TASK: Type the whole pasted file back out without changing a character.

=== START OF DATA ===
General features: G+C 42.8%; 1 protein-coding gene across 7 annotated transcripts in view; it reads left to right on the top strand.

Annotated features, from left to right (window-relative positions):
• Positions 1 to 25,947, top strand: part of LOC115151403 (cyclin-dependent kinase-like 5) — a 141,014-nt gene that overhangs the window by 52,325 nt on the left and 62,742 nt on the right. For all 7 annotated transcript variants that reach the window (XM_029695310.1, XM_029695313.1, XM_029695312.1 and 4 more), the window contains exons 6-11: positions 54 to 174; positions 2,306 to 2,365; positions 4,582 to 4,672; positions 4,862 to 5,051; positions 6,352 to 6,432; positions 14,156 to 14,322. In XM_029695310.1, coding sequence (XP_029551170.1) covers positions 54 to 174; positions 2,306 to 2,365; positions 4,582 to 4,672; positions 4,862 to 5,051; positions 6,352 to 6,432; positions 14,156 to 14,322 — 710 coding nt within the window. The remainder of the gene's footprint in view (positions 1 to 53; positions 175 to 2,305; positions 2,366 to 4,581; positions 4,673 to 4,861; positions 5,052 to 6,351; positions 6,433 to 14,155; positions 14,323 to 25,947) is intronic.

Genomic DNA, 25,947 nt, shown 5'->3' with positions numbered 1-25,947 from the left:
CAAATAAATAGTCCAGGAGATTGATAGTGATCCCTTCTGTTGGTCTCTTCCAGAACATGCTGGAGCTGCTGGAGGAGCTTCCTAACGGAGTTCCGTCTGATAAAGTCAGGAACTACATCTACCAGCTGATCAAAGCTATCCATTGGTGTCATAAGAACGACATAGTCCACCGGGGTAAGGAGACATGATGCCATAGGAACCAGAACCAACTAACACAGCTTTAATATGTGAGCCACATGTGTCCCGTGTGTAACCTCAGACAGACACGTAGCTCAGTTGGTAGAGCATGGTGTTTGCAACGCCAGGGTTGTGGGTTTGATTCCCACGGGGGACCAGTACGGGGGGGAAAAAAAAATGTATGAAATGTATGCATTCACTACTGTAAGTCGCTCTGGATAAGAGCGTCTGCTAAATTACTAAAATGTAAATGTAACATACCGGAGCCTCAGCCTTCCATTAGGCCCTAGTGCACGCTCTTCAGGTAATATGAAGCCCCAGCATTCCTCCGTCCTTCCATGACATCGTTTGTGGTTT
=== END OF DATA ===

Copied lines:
General features: G+C 42.8%; 1 protein-coding gene across 7 annotated transcripts in view; it reads left to right on the top strand.

Annotated features, from left to right (window-relative positions):
• Positions 1 to 25,947, top strand: part of LOC115151403 (cyclin-dependent kinase-like 5) — a 141,014-nt gene that overhangs the window by 52,325 nt on the left and 62,742 nt on the right. For all 7 annotated transcript variants that reach the window (XM_029695310.1, XM_029695313.1, XM_029695312.1 and 4 more), the window contains exons 6-11: positions 54 to 174; positions 2,306 to 2,365; positions 4,582 to 4,672; positions 4,862 to 5,051; positions 6,352 to 6,432; positions 14,156 to 14,322. In XM_029695310.1, coding sequence (XP_029551170.1) covers positions 54 to 174; positions 2,306 to 2,365; positions 4,582 to 4,672; positions 4,862 to 5,051; positions 6,352 to 6,432; positions 14,156 to 14,322 — 710 coding nt within the window. The remainder of the gene's footprint in view (positions 1 to 53; positions 175 to 2,305; positions 2,366 to 4,581; positions 4,673 to 4,861; positions 5,052 to 6,351; positions 6,433 to 14,155; positions 14,323 to 25,947) is intronic.

Genomic DNA, 25,947 nt, shown 5'->3' with positions numbered 1-25,947 from the left:
CAAATAAATAGTCCAGGAGATTGATAGTGATCCCTTCTGTTGGTCTCTTCCAGAACATGCTGGAGCTGCTGGAGGAGCTTCCTAACGGAGTTCCGTCTGATAAAGTCAGGAACTACATCTACCAGCTGATCAAAGCTATCCATTGGTGTCATAAGAACGACATAGTCCACCGGGGTAAGGAGACATGATGCCATAGGAACCAGAACCAACTAACACAGCTTTAATATGTGAGCCACATGTGTCCCGTGTGTAACCTCAGACAGACACGTAGCTCAGTTGGTAGAGCATGGTGTTTGCAACGCCAGGGTTGTGGGTTTGATTCCCACGGGGGACCAGTACGGGGGGGAAAAAAAAATGTATGAAATGTATGCATTCACTACTGTAAGTCGCTCTGGATAAGAGCGTCTGCTAAATTACTAAAATGTAAATGTAACATACCGGAGCCTCAGCCTTCCATTAGGCCCTAGTGCACGCTCTTCAGGTAATATGAAGCCCCAGCATTCCTCCGTCCTTCCATGACATCGTTTGTGGTTT